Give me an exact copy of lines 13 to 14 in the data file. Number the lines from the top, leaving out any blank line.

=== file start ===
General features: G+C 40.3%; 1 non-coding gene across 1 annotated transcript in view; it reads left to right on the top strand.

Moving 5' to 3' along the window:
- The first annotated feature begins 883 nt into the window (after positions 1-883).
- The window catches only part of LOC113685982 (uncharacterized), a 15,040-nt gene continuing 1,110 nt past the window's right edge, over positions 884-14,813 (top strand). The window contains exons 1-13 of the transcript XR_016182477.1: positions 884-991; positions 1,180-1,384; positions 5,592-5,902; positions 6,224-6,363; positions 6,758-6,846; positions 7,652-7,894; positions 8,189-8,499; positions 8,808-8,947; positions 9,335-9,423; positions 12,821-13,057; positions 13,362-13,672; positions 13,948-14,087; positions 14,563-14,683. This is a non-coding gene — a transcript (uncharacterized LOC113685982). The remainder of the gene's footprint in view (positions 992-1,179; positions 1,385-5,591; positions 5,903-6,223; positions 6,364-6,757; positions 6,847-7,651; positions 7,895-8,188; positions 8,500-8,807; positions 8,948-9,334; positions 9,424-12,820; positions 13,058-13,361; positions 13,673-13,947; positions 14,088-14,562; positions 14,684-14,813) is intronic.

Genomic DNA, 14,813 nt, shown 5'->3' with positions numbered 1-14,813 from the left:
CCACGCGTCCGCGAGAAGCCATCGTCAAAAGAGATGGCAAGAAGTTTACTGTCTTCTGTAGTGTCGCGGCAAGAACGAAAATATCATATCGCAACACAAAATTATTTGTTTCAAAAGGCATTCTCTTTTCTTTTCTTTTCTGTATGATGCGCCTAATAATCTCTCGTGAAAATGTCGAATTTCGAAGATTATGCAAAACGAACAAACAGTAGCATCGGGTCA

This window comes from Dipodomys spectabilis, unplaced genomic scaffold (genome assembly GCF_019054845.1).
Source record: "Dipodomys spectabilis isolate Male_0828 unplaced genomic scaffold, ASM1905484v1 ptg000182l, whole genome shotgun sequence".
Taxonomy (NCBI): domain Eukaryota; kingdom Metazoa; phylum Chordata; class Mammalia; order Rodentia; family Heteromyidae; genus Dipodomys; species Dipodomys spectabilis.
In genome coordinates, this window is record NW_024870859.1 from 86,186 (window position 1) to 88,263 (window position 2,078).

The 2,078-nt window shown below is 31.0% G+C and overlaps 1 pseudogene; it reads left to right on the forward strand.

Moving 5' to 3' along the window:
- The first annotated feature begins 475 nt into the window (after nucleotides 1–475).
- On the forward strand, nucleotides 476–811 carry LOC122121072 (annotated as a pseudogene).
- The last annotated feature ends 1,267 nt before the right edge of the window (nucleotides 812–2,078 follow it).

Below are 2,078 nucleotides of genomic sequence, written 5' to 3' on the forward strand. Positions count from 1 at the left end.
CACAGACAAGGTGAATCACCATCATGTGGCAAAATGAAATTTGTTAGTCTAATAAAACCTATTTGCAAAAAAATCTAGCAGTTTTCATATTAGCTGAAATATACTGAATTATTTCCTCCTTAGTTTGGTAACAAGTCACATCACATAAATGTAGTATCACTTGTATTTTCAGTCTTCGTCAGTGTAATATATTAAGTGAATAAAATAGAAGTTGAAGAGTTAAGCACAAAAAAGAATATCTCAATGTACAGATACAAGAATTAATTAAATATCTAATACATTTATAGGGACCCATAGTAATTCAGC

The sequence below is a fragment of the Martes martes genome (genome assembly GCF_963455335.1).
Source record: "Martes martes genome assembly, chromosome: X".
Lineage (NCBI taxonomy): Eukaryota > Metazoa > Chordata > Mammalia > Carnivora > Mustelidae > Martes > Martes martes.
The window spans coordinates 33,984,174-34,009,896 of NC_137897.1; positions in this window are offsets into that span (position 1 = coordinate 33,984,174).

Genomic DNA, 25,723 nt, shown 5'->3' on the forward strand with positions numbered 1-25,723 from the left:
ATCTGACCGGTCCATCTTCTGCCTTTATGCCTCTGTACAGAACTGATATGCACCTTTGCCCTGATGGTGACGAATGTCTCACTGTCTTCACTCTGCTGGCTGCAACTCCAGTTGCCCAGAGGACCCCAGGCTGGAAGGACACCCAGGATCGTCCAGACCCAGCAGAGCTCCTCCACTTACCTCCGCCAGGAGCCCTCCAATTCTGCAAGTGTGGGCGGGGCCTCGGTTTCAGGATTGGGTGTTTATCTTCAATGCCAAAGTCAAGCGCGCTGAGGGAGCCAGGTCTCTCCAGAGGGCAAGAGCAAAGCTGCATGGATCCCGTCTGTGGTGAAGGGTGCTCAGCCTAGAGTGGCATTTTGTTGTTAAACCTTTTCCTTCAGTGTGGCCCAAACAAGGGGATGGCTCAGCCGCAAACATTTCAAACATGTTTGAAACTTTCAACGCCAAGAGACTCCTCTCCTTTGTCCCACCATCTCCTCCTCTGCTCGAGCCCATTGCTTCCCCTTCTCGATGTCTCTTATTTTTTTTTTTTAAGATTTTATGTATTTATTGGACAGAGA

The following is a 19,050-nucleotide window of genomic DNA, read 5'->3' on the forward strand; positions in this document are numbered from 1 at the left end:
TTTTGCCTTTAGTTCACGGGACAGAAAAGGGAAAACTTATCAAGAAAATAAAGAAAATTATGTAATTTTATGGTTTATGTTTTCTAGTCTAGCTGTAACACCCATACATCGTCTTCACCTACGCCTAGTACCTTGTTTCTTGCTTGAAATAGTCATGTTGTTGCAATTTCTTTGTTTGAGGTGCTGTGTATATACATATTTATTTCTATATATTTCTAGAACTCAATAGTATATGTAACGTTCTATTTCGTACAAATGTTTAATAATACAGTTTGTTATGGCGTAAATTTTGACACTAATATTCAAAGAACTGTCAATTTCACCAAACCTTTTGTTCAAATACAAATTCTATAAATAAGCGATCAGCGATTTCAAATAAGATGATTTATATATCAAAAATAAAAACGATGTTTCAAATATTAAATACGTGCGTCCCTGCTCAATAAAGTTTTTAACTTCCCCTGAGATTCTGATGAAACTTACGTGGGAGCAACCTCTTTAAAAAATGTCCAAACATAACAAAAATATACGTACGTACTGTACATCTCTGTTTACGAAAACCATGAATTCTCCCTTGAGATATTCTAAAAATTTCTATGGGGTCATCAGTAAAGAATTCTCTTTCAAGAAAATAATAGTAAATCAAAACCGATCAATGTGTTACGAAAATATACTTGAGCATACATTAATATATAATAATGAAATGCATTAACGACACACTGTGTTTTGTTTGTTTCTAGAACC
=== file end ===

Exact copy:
- The first annotated feature begins 475 nt into the window (after nucleotides 1–475).
- On the forward strand, nucleotides 476–811 carry LOC122121072 (annotated as a pseudogene).